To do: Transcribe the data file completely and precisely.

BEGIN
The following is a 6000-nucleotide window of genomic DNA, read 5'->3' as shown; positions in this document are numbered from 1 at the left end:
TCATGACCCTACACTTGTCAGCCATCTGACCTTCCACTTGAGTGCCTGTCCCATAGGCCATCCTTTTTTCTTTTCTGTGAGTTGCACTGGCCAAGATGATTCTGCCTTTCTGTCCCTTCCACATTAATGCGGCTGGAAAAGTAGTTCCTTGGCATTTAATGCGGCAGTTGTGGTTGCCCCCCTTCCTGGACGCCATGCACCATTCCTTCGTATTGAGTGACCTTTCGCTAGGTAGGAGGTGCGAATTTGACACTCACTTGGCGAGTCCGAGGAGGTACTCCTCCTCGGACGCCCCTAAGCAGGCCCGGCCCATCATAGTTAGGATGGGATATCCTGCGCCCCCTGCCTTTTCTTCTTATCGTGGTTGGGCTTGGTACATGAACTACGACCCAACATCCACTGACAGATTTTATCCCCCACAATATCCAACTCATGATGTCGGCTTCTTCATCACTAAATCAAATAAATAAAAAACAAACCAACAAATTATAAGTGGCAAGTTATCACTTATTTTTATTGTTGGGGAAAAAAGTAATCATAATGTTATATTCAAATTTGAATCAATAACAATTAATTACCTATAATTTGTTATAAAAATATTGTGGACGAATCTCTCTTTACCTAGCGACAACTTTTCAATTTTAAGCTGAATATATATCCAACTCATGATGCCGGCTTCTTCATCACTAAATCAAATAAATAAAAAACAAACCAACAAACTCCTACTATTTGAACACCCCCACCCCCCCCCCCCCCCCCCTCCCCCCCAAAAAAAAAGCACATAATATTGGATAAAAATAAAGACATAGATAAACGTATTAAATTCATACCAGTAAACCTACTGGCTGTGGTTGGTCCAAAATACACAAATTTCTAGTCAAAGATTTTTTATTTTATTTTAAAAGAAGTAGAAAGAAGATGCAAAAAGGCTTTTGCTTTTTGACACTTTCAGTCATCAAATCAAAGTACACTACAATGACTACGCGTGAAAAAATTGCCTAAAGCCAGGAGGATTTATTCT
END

The following is a 6000-nucleotide window of genomic DNA, read 5'->3' as shown; positions in this document are numbered from 1 at the left end:
TCATGACCCTACACTTGTCAGCCATCTGACCTTCCACTTGAGTGCCTGTCCCATAGGCCATCCTTTTTTCTTTTCTGTGAGTTGCACTGGCCAAGATGATTCTGCCTTTCTGTCCCTTCCACATTAATGCGGCTGGAAAAGTAGTTCCTTGGCATTTAATGCGGCAGTTGTGGTTGCCCCCCTTCCTGGACGCCATGCACCATTCCTTCGTATTGAGTGACCTTTCGCTAGGTAGGAGGTGCGAATTTGACACTCACTTGGCGAGTCCGAGGAGGTACTCCTCCTCGGACGCCCCTAAGCAGGCCCGGCCCATCATAGTTAGGATGGGATATCCTGCGCCCCCTGCCTTTTCTTCTTATCGTGGTTGGGCTTGGTACATGAACTACGACCCAACATCCACTGACAGATTTTATCCCCCACAATATCCAACTCATGATGTCGGCTTCTTCATCACTAAATCAAATAAATAAAAAACAAACCAACAAATTATAAGTGGCAAGTTATCACTTATTTTTATTGTTGGGGAAAAAAGTAATCATAATGTTATATTCAAATTTGAATCAATAACAATTAATTACCTATAATTTGTTATAAAAATATTGTGGACGAATCTCTCTTTACCTAGCGACAACTTTTCAATTTTAAGCTGAATATATATCCAACTCATGATGCCGGCTTCTTCATCACTAAATCAAATAAATAAAAAACAAACCAACAAACTCCTACTATTTGAACACCCCCACCCCCCCCCCCCCCCCCCTCCCCCCCAAAAAAAAAGCACATAATATTGGATAAAAATAAAGACATAGATAAACGTATTAAATTCATACCAGTAAACCTACTGGCTGTGGTTGGTCCAAAATACACAAATTTCTAGTCAAAGATTTTTTATTTTATTTTAAAAGAAGTAGAAAGAAGATGCAAAAAGGCTTTTGCTTTTTGACACTTTCAGTCATCAAATCAAAGTACACTACAATGACTACGCGTGAAAAAATTGCCTAAAGCCAGGAGGATTTATTCT